A new Senate Bill, SB 5, will help Louisiana’s gaming industry cope with the blow dealt by the pandemic, tanking revenue by $122 million as of May.
Louisiana Senate Passes Law to Help Casino Industry Overcome Pandemic
The Louisiana Senate Revenue and Fiscal Affairs committee has decided to proceed with a planned five-year tax break for the state’s casinos, which will see as much as $83 million written off over the next half a decade. Lawmakers have explained that the move comes after casino results slumped in the previous three months due to the COVID-19 outbreak.
Senate Bill 5 should allow each casino to offer up $5 million in free bets and play offers without having to pay any state taxes on those amounts. However, for any amounts exceeding the $5 million thresholds, the standard tax of 21.5% will apply.
Lawmakers have accounted for the potential further loss from tax revenue, projecting $11.2 million dip in the state coffers in the next fiscal year, starting on July 1. However, that was deemed the best way to help casinos, an important pillar of the local economy, continue to exist.
At the same time, Louisiana will probably suspend funding higher education to the tune of $21 million to help it balance the upcoming budget.
Play Wagers Get a Tax Break, But How Much?
That is at least the second attempt pitched to the Louisiana Senate to slash the taxes on all promotional offers, and specifically “promotional play wagers,” which allow players to play for free and then keep any winnings up to a point, while returning the original play amount.
The idea of the wagers is to get customers involved who then often make ancillary purchases at the bar or deposit more to spend at the facilities.
However, by this estimate, the state would have lost $29 millions in revenue from the gaming industry in just next following year and then $217.9 million over the five years after.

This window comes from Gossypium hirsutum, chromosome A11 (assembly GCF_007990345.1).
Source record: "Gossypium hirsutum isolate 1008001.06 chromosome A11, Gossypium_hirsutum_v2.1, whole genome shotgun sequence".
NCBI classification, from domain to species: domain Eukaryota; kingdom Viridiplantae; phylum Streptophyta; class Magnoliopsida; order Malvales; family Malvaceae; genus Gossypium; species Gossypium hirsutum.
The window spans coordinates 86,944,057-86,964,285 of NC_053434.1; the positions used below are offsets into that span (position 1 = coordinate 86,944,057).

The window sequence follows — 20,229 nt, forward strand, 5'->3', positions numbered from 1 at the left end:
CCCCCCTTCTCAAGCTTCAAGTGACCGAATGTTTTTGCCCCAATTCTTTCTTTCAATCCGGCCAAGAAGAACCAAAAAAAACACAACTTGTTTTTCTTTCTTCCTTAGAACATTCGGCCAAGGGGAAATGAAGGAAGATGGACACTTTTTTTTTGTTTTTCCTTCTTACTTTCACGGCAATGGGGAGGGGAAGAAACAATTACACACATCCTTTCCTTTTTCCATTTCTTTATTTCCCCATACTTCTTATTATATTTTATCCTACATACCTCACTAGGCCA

According to State Police reports, at least 10% of all gaming operator revenue in 2019 came from play wagers, or estimated $251 million. Republican Sen. Ronnie Johns said that Senate Bill 5 is a direct response to preserving a vital component of the local economy and assisting employees.
Senator Karen Carter Peterson, though, has cautioned that gambling is not only about positive experiences, outlining her own recovery from gambling addiction and the costs that the industry incurs in human well-being. She cautioned that while she had the financial means to do what’s right by herself, many people were too poor to get adequate treatment.
“I can take care of myself, but there are so many people, because of poverty, that can’t afford to take care of themselves.”
She further insisted that lawmakers should also work out plans for those vulnerable individuals who cannot support themselves in the face of gambling addiction and extend relief and services to help vulnerable individuals overcome this disease, as Peterson put it.
Johns argued that the gaming industry in the state gives employment to 20,000 people, including state lottery as well as other gaming venues available at oil and gas stations. He cautioned that however lawmakers felt about the gaming industry, it has been an important source of revenue for “many, many years.”
He further added that the pandemic has caused a severe blow on the industry, tanking gaming revenue by $122 million year-over-year. All of that needed to be addressed.